Rather than constructing parameters inline, it is better to break things up:

list_of_strings = [
    'what_a_long_string',
    'not as long',
]

dict_of_numbers = {
    'one': 1,
    'two': 2,
    'twenty four': 24,
}

object_one.call_a_method('string three',
                         'string four',
                         kwarg1=list_of_strings,
                         kwarg2=dict_of_numbers)

Internationalization (i18n) Strings

In order to support multiple languages, we have a mechanism to support automatic translations of exception and log strings.

Example:

msg = _("An error occurred")
raise HTTPBadRequest(explanation=msg)

If you have a variable to place within the string, first internationalize the template string then do the replacement.

Example:

msg = _("Missing parameter: %s") % ("flavor",)
LOG.error(msg)

If you have multiple variables to place in the string, use keyword parameters. This helps our translators reorder parameters when needed.

Example:

msg = _("The server with id %(s_id)s has no key %(m_key)s")
LOG.error(msg % {"s_id": "1234", "m_key": "imageId"})

Creating Unit Tests

For every new feature, unit tests should be created that both test and (implicitly) document the usage of said feature. If submitting a patch for a bug that had no unit test, a new passing unit test should be added. If a submitted bug fix does have a unit test, be sure to add a new one that fails without the patch and passes with the patch.

For more information on creating unit tests and utilizing the testing infrastructure in OpenStack Heat, please read heat/testing/README.rst.

Running Tests

The testing system is based on a combination of tox and testr. The canonical approach to running tests is to simply run the command tox. This will create virtual environments, populate them with depenedencies and run all of the tests that OpenStack CI systems run. Behind the scenes, tox is running testr run --parallel, but is set up such that you can supply any additional testr arguments that are needed to tox. For example, you can run: tox -- --analyze-isolation to cause tox to tell testr to add --analyze-isolation to its argument list.

It is also possible to run the tests inside of a virtual environment you have created, or it is possible that you have all of the dependencies installed locally already. In this case, you can interact with the testr command directly. Running testr run will run the entire test suite. testr run --parallel will run it in parallel (this is the default incantation tox uses.) More information about testr can be found at: http://wiki.openstack.org/testr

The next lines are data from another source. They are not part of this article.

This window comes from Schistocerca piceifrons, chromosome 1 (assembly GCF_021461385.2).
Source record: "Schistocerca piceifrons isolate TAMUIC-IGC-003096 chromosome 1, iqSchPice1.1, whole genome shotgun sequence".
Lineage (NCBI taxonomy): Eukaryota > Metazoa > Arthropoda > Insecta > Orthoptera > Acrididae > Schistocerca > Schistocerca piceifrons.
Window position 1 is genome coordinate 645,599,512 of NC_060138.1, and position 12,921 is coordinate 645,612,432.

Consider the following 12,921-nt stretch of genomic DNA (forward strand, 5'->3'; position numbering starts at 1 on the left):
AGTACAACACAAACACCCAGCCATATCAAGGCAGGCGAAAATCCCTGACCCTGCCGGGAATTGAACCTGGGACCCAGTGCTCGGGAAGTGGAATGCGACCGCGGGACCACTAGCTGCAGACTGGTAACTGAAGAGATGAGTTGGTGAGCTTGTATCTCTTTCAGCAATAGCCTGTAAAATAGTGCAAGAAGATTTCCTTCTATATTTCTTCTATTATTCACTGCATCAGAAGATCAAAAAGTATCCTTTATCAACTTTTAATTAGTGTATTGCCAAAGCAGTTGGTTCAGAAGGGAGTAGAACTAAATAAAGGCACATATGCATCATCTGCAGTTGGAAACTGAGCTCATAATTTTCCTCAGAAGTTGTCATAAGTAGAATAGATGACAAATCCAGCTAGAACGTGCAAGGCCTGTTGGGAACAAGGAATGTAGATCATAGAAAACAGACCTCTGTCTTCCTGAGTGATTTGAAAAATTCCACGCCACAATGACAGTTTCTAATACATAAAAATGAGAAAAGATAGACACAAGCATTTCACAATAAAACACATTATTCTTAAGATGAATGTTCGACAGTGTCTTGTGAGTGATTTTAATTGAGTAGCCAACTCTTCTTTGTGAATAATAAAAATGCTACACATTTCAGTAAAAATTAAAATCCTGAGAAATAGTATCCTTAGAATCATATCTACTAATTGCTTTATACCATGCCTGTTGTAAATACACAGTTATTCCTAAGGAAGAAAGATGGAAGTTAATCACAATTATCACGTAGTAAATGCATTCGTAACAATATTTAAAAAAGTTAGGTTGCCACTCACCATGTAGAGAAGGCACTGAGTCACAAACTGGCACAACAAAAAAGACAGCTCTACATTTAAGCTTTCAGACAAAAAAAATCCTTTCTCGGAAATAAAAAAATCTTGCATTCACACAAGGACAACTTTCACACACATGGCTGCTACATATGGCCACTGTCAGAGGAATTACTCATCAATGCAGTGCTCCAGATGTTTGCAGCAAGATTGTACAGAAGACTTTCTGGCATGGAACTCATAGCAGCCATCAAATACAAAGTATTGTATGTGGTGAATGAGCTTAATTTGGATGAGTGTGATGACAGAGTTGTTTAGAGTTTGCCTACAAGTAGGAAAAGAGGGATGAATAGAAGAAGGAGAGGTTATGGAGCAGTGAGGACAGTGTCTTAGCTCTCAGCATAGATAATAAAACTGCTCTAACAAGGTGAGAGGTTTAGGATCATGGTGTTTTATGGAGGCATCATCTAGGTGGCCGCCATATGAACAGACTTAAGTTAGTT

openstack-common

A number of modules from openstack-common are imported into the project.

These modules are "incubating" in openstack-common and are kept in sync with the help of openstack-common's update.py script. See:

http://wiki.openstack.org/CommonLibrary#Incubation

The copy of the code should never be directly modified here. Please always update openstack-common first and then run the script to copy the changes across.

OpenStack Trademark

OpenStack is a registered trademark of the OpenStack Foundation, and uses the following capitalization:

OpenStack

Commit Messages

Using a common format for commit messages will help keep our git history readable. Follow these guidelines:

First, provide a brief summary 72 characters in length or less.

The first line of the commit message should provide an accurate description of the change, not just a reference to a bug or blueprint. It must be followed by a single blank line.

If the change relates to a specific driver (libvirt, xenapi, qpid, etc...), begin the first line of the commit message with the driver name, lowercased, followed by a colon.

Following your brief summary, provide a more detailed description of the patch, manually wrapping the text at 72 characters. This description should provide enough detail that one does not have to refer to external resources to determine its high-level functionality.

Once you use 'git review', two lines will be appended to the commit message: a blank line followed by a 'Change-Id'. This is important to correlate this commit with a specific review in Gerrit, and it should not be modified.

For further information on constructing high quality commit messages, and how to split up commits into a series of changes, consult the project wiki:

http://wiki.openstack.org/GitCommitMessages